Ahmadinejad at nuclear ceremony in Tehran 390 (R).
Iran is disturbed by threats emanating from Israel to strike its nuclear sites and takes such threats seriously, a senior Iran expert told The Jerusalem Post.
The past few days have been dominated by media headlines on a possible Israeli strike, with several reports claiming that a strike is imminent and could come within weeks. Iran has been busy fortifying its air defenses and moving parts of the uranium enrichment program to underground sites to make them immune to an Israeli strike.
“Iran is making preparations for an attack, though they are not discussing this,” Ephraim Kam, deputy director of Tel Aviv University’s Institute for National Security Studies, told the Post on Sunday. For a while now, Iran has been warning that anyone who strikes their nuclear program will fail in their mission, and that Iran’s reply will be enormously harsh. “It shows a certain nervousness, a desire to deter Israel,” Kam said. “They’re taking an Israeli strike into consideration, and are disturbed by it.”
Asked if the ongoing rhetoric regarding a potential Israeli strike could either speed up or slow down Iran’s efforts to move closer to nuclear weapons, Kam said Tehran was showing no indication of freezing its program.
“I don’t think they will freeze it. If they would, we’d see a change in their approach. But they’ve been making progress up until now,” Kam said. If anything, the talk of an Iran strike “could make them speed up their efforts, since they fear an attack, and could want to make the program as ready as they can beforehand,” Kam added.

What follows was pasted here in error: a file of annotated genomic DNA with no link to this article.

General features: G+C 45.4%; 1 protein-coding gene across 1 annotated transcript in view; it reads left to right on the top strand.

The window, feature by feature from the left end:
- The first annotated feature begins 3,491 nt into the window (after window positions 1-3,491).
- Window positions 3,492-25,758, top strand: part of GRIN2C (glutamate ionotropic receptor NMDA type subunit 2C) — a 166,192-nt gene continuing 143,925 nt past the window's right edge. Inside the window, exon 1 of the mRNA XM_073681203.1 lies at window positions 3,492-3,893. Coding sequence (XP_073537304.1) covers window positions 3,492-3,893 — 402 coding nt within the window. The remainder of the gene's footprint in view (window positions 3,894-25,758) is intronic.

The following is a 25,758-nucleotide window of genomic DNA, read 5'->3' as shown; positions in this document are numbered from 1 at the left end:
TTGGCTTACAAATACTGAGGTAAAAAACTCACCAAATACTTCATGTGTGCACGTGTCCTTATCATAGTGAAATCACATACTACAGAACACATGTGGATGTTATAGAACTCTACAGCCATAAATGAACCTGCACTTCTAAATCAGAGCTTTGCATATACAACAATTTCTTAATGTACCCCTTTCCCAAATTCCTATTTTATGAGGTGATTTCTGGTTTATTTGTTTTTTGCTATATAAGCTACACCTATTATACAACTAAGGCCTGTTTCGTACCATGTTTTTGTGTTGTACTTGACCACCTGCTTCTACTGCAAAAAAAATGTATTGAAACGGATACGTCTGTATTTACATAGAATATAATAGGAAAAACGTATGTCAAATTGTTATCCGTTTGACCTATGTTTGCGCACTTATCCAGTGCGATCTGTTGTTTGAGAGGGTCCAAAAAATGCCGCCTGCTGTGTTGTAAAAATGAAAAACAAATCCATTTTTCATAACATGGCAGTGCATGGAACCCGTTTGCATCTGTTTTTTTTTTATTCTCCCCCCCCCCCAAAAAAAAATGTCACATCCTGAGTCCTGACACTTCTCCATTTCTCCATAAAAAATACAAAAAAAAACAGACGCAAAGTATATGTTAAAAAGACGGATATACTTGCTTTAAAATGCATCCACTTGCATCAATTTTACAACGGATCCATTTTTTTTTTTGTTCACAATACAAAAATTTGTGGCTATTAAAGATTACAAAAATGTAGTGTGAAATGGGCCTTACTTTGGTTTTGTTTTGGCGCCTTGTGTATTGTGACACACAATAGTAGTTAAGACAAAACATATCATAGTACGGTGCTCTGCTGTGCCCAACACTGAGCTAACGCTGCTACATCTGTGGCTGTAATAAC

Former Mossad chief Shabtai Shavit told Channel Two on Friday that he did not trust American assurances that Washington would stop Iran from going nuclear.
Shavit said that Israel could only trust itself when it came to its own fate. Also on Friday, the Yediot Aharonot
daily carried a front-cover story saying that Prime Minister Binyamin Netanyahu and Defense Minister Ehud Barak were seeking to launch a strike against Iran this coming fall. The report claimed that the prime minister and the defense minister were encountering stiff resistance to the idea of ordering the strike now from military and intelligence chiefs.
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